Originally posted by Napa Valley Register:
“Angels Unawares,” a 20-foot bronze sculpture about immigrants and refugees by Canadian artist Timothy Schmalz, is on view at Meritage Resort and Hotel in Napa through Sunday.
The sculpture was originally commissioned by Pope Francis, and the first casting of “Angels Unawares” was installed in St. Peter’s Square and unveiled by the pope in September 2019, in observance of the World Day of Migrants and Refugees.
Life-size figures of 140 migrants and refugees are huddled together in a boat in this enormous sculpture, weighing more than three tons. The men, women and children in the boat represent different eras, races, creeds and cultures.
The artist’s second casting of the piece was gifted to The Catholic University in Washington D.C., by an anonymous donor, according to Andrea Trisciuzzi, an associate vice president at the university.
This sculpture left the university in October 2020 to embark on a nationwide tour including stops in Boston, New York City, Atlanta, Miami, New Orleans and San Antonio.
“Angels Unawares,” along with “Common Ground,” a second piece on the theme of immigration, was set up in Napa Commons, 850 Bordeaux Way, at the invitation of Napa Institute, a Catholic organization hosting its 11th annual summer conference July 21-25.
After leaving Napa, “Angels Unawares” will visit Minneapolis and Chicago before being permanently installed on the university campus in Washington, D.C.
“Angels Unawares,” is a reference to the Bible verse, Hebrews 13:2. “Be welcoming to strangers, many have entertained angels unawares.”
“I put everything I had into this piece,” Schmalz said during a phone interview this week. “It took a solid year, waking up at 4 in the morning and stopping at 5 in the evening.”
For more than 25 years Schmalz has been creating commissioned pieces that have been installed throughout the world, including historical churches in Rome and at the Vatican. Though he has created large public monuments for civic entities, most of his work is spiritual in nature, he said.
A Catholic, Schmalz said he embraces the church teachings on immigration, particularly the importance of welcoming the stranger and celebrating the many contributions of migrants and refugees.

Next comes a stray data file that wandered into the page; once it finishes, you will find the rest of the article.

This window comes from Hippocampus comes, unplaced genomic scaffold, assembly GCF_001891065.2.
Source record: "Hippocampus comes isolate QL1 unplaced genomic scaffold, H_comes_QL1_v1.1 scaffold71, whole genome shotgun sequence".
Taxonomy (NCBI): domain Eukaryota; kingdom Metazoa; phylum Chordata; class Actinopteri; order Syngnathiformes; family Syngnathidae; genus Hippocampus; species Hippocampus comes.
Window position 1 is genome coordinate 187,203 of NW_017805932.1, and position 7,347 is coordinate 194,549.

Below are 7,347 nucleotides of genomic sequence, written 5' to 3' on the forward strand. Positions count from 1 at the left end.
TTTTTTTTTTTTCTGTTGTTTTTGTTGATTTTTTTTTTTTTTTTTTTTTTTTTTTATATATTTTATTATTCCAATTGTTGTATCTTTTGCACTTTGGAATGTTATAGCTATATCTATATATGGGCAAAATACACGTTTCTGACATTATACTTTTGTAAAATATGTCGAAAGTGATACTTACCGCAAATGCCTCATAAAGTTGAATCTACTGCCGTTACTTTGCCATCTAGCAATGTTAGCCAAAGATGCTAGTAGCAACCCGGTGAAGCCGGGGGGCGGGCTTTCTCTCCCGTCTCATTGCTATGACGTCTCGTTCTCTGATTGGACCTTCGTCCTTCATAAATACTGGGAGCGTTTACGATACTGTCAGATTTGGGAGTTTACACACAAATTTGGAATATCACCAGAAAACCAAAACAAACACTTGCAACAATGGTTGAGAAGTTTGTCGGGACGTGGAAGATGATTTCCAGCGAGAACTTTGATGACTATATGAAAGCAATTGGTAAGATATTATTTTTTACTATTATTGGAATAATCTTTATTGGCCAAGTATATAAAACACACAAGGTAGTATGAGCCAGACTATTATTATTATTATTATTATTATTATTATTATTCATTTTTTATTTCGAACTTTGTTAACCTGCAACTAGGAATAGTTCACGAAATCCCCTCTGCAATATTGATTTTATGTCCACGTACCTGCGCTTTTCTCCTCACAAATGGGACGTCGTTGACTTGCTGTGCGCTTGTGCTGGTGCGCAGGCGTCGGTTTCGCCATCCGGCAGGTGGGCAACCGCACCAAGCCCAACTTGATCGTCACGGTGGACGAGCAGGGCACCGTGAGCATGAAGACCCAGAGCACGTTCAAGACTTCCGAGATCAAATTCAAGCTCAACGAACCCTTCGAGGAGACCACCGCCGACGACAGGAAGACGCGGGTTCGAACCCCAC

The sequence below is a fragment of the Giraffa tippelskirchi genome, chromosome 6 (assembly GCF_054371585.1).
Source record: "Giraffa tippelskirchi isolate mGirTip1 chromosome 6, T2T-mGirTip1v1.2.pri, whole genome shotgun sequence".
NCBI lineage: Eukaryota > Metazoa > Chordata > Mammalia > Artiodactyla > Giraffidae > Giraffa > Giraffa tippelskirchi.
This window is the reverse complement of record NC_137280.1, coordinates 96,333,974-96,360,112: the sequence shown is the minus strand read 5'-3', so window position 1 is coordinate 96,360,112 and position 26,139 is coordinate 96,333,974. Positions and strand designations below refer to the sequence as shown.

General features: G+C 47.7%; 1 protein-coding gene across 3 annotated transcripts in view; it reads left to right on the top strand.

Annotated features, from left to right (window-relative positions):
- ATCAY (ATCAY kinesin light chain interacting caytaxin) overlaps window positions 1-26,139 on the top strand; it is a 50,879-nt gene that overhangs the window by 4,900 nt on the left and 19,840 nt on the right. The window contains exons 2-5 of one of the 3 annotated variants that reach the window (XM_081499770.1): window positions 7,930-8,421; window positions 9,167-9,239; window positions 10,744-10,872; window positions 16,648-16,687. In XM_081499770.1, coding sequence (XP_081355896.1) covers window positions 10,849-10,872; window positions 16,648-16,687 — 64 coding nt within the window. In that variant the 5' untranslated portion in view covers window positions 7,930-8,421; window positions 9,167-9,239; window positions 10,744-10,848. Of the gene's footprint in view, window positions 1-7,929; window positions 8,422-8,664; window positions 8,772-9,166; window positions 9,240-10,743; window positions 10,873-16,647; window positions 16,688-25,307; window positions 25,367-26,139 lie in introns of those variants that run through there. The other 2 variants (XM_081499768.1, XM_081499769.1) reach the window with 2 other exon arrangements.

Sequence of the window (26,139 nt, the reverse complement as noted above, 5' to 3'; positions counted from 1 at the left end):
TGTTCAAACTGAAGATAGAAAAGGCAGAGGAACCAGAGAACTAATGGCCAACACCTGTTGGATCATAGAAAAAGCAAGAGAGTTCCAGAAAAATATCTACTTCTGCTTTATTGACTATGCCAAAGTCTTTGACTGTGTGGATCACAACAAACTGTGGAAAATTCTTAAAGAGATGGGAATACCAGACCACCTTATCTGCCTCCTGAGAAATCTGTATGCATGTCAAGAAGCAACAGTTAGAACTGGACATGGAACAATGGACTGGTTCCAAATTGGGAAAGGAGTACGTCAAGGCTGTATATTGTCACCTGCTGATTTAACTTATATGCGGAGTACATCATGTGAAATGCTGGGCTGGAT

The sculptor included angel wings within the sculpture but placed them among the other figures rather than putting them prominently in front of the group, to convey “the idea that there could be angels among the people,” Schmalz said. “The holy family is very discreetly in the boat with the other figures. You can only tell it is Joseph by his carpenter tools. This is a reminder that the infant Christ lived the experience of a refugee.”
He added, “Some of the figures on the boat look back. Most look forward with hope toward the future and a new life.”
Some of the figures were modeled by “actual refugees” who came to his studio, Schmalz said. Many of the figures were based on photographs he obtained from the Ellis Island archives. Others were from early sketches. “We all have ancestors who migrated to North America,” Schmalz said. “I put my German ancestors in.”
Schmalz originally had not included Native Americans in the sculpture until it was pointed out to him that they too had become refugees during the “Trail of Tears.” He changed one of his five Jewish figures into a Cherokee.
“I strive to create epic artwork that connects with viewers through design and details they can view on an emotional level and that allow them to feel a part of it,” Schmalz said.
Schmalz is making a new piece about human trafficking, as a follow-up to “Angels Unawares” that will also go on tour.
“Common Ground,” next to “Angels Unawares, is an exhibit with a series of doors. Behind each door is a big TV screen that plays a short video, supportive of immigrants and suggesting reform of an outdated immigration system.
“’Common Ground’ is a traveling exhibit devoted to the idea that Americans have more in common on immigration than they think,” said Wadi Gaitan, communications director of Stand Together as he observed visitors at the installation.
“Napa is our fifth city,” he added. “We also have an installation in Dallas. Factory 360 is our vendor for the project. They’ve been great in helping bring our (Stand Together) campaign to life.”
Behind door number one, viewers are introduced through a video to three Dreamers: a mental health worker, a youth pastor and a couple who have started their own business.
At the end of this video is the message, “Three in five Americans support both a solution for Dreamers and a more secure border. Source: Harvard University, July 2019.”
“We are receiving a wide range of positive reactions to our messages,” Gaitan said. “Some individuals are moved by the story of Sergeant Peralta who died on the line defending his fellow American soldiers.”
“Others are surprised by how an immigrant family like Farmer Kor’s, who entered the country legally are now being separated because of the age of his kids.”
“Many people begin to share their old immigrant stories with us and the important role that immigration plays in our nation,” he continued. “There is an agreement that our elected officials should work together on this topic.”
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Employees of the Basilica of Our Lady of San Juan del Valle National Shrine cover its front doors in San Juan, Tex., in May 2020 after graffiti was painted by vandals. (Delcia Lopez/The Monitor vi
[caption id="attachment_3568" align="alignnone" width="213"] Josh Holdenried pictured[/caption]
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